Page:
As far as I know, you can't access any variables that are local the function. In fact, they don't really exist outside of that scope. Even if you could do this, it is probably not what you want to do. It is much better to treat functions as, well, functions, and verify that for a given input that produce the proper output and/or side effects.
But! You still can check the value of
Gold, although not with unittest. You can use Python's built in
assert keyword. This is not the same as the
TestCase.assertSomething functions that come with the unittest module, this can be used anywhere in your code. For instance,
#Declare Variable Here
Gold = 4000
assert Gold == 4000
assert Gold <= somethingElse
print("I have ",amount," Gold!")
assert keyword effectively is actually really good programming style. It is not a replacement for unit testing, nor does it do exactly the same thing, rather it works along side of unit tests to verify invariants in your code. Which means catching bugs faster!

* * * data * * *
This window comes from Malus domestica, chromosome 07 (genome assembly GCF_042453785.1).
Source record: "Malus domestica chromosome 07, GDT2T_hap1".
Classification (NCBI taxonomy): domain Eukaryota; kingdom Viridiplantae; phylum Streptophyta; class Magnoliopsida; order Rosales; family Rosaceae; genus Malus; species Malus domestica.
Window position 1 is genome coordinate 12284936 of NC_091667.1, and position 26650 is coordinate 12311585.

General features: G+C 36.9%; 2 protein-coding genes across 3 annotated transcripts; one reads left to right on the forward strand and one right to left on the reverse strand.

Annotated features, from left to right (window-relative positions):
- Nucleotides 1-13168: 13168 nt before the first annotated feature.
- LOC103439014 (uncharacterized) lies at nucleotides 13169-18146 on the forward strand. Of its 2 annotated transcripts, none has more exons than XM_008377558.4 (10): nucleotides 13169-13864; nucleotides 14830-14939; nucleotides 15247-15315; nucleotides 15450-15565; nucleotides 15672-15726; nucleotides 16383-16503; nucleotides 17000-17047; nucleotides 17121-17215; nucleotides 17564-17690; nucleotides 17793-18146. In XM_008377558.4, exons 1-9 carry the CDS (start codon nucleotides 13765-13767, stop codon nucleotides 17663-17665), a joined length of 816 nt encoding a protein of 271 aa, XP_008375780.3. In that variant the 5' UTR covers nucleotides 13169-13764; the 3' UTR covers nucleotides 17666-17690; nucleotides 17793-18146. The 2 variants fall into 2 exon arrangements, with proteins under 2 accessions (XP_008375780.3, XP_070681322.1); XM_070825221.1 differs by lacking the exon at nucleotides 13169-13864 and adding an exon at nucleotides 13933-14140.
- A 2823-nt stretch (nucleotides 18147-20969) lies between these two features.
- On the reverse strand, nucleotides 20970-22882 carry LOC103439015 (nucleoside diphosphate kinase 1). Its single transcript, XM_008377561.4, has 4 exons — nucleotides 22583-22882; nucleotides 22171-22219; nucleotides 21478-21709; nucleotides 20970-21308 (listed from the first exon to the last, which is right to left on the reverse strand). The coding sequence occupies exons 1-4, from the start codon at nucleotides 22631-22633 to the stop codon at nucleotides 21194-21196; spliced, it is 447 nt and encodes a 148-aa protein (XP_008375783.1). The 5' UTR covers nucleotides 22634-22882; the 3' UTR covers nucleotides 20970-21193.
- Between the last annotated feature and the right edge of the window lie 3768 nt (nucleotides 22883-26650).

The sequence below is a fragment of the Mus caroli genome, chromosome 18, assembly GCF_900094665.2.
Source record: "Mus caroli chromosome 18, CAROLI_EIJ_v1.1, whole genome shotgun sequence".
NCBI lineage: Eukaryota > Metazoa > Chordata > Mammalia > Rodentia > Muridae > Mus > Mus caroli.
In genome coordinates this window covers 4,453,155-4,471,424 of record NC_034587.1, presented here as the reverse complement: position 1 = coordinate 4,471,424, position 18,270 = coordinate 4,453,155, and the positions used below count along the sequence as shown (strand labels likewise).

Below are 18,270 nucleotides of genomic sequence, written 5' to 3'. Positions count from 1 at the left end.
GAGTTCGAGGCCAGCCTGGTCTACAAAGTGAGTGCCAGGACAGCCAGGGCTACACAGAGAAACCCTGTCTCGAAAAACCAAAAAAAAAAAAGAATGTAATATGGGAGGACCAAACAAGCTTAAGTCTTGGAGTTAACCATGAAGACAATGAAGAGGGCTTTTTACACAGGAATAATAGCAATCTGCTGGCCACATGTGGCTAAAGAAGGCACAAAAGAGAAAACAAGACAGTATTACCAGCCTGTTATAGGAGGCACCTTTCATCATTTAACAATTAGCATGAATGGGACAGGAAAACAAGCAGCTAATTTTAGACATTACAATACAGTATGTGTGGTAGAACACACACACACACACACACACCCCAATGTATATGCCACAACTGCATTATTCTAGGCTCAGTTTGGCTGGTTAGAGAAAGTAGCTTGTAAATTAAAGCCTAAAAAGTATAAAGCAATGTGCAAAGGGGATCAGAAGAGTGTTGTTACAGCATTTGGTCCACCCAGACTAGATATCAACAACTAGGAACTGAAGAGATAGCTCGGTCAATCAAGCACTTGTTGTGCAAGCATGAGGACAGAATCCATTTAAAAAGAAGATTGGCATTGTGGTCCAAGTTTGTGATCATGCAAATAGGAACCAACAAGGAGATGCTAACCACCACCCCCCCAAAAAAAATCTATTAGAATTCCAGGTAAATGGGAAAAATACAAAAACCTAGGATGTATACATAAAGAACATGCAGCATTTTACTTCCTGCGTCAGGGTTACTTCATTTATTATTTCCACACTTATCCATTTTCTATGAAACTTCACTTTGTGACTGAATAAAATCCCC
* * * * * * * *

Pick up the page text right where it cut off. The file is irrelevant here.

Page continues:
The syntax of the assert statement is outlined here, https://docs.python.org/3.4/reference/simple_stmts.html. Put in the most simple form, you give it a boolean expression and it will check that the value is
True. If it is not, it will raise an
Usually you only want to use
assert to assert values that MUST be correct. A common idiom is to use it to
assert parameters on private methods/functions, since we are to assume that the input to these methods has already be sanitized and should be valid.
if val < 0:
__val = val
assert self.__val < 0
# Do some stuff...
Note that assertions are always run by default, even when not testing.
Assertions can be disabled at runtime with the
-O flag to the interpreter, although it is not recommended (https://wiki.python.org/moin/UsingAssertionsEffectively)